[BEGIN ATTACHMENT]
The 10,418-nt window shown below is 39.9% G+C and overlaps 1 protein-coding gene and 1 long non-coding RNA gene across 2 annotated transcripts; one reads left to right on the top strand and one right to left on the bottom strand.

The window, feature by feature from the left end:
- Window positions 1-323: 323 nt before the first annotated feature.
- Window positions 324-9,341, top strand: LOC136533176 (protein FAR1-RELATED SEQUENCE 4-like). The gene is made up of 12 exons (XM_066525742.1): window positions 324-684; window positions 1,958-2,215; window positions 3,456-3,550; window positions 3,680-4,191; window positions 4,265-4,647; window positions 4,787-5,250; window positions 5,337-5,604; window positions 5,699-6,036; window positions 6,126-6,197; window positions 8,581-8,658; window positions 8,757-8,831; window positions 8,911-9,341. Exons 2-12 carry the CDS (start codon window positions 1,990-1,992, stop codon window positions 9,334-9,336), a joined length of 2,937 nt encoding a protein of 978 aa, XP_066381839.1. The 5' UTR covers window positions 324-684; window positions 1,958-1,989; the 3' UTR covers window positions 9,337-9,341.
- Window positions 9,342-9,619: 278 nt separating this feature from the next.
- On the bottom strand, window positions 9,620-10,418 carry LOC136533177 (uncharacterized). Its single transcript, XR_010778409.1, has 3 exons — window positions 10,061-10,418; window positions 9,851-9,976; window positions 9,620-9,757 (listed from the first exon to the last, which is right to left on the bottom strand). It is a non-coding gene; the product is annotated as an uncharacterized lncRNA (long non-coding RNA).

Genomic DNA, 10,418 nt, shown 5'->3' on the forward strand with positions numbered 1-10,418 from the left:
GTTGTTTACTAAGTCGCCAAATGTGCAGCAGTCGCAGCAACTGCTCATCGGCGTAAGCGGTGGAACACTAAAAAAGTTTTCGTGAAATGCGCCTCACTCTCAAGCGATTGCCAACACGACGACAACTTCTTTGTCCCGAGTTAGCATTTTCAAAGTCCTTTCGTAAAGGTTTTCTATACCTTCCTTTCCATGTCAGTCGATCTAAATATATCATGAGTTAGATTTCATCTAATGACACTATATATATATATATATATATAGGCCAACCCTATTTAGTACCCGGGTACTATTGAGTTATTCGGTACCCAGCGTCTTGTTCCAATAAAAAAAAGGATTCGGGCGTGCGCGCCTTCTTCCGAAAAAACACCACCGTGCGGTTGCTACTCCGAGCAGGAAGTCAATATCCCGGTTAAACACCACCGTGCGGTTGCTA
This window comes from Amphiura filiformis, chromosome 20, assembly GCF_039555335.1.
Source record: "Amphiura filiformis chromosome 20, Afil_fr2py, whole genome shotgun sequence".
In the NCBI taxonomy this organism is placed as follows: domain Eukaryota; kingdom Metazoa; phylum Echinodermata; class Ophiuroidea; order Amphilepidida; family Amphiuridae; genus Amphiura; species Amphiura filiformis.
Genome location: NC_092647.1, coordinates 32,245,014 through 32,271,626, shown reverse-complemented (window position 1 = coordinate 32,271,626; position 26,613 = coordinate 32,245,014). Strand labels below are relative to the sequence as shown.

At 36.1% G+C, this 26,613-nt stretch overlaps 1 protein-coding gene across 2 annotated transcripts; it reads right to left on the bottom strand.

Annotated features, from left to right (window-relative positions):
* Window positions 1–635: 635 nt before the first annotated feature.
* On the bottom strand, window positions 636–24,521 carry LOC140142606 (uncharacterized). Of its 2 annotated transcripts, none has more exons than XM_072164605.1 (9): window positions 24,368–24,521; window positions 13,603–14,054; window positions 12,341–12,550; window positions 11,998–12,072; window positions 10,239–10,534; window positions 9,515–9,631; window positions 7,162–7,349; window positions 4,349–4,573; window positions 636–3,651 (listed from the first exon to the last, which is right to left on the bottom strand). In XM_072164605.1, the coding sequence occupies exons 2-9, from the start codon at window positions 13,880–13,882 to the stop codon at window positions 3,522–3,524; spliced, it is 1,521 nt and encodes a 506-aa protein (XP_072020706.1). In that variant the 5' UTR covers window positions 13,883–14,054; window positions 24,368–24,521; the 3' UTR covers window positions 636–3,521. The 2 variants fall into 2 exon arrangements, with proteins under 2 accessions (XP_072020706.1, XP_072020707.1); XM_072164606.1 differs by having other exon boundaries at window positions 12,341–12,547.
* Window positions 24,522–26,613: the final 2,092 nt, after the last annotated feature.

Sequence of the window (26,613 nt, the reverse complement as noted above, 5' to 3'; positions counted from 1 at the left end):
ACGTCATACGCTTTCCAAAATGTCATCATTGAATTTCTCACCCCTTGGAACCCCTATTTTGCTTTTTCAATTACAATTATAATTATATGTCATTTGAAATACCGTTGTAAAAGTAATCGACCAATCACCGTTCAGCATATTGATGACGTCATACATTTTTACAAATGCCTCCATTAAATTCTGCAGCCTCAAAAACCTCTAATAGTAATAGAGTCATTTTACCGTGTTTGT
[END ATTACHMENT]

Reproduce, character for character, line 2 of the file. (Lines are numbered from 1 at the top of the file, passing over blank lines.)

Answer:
The window, feature by feature from the left end: